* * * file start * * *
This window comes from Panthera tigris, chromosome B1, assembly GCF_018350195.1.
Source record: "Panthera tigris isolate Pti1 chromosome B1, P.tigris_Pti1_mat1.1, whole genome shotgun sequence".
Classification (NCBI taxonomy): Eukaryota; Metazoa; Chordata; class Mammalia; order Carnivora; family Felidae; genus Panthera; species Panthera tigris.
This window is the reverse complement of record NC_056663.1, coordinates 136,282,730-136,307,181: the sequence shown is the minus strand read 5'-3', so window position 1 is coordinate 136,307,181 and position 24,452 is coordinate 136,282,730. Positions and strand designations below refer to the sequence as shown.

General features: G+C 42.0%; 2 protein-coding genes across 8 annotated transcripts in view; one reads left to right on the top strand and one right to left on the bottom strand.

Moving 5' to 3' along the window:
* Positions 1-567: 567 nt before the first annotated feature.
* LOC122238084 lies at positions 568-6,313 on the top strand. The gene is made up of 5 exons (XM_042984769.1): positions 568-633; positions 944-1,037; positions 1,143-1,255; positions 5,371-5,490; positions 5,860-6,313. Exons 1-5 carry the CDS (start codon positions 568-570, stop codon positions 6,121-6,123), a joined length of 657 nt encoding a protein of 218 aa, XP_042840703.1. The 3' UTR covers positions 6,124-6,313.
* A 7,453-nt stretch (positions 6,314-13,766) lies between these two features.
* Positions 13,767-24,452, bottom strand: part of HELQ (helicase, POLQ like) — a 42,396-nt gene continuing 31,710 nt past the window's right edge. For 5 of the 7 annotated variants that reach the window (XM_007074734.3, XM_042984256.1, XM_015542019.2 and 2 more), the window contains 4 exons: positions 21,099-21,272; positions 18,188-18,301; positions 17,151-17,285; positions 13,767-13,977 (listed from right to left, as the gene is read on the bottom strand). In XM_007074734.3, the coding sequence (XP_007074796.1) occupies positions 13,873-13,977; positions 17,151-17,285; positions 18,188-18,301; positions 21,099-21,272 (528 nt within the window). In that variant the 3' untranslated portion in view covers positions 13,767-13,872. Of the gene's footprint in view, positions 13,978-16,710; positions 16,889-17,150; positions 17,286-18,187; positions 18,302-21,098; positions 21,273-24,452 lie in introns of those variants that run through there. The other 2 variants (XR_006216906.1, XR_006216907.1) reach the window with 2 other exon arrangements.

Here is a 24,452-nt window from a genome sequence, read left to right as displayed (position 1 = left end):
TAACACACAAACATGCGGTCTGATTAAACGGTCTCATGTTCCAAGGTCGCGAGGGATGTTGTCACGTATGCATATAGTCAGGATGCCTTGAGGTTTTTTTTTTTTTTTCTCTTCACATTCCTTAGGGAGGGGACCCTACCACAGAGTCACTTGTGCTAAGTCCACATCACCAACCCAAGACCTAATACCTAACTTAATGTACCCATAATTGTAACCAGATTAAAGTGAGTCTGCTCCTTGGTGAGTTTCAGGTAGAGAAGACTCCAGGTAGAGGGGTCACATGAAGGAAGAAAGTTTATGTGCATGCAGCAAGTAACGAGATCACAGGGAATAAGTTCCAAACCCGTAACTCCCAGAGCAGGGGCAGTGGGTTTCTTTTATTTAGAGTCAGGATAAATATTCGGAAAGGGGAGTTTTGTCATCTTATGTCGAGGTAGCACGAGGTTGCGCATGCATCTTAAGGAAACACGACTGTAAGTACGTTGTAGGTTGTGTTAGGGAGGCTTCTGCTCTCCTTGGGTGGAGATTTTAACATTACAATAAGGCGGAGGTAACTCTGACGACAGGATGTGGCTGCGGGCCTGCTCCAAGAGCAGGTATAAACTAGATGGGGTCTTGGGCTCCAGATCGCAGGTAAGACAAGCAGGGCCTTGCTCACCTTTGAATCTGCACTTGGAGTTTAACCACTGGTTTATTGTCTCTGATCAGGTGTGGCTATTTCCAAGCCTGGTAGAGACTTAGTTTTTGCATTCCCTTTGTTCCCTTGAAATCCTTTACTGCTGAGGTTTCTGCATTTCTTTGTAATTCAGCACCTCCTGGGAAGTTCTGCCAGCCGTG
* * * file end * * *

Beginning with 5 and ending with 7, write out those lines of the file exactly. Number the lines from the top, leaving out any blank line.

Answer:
General features: G+C 42.0%; 2 protein-coding genes across 8 annotated transcripts in view; one reads left to right on the top strand and one right to left on the bottom strand.

Moving 5' to 3' along the window:
* Positions 1-567: 567 nt before the first annotated feature.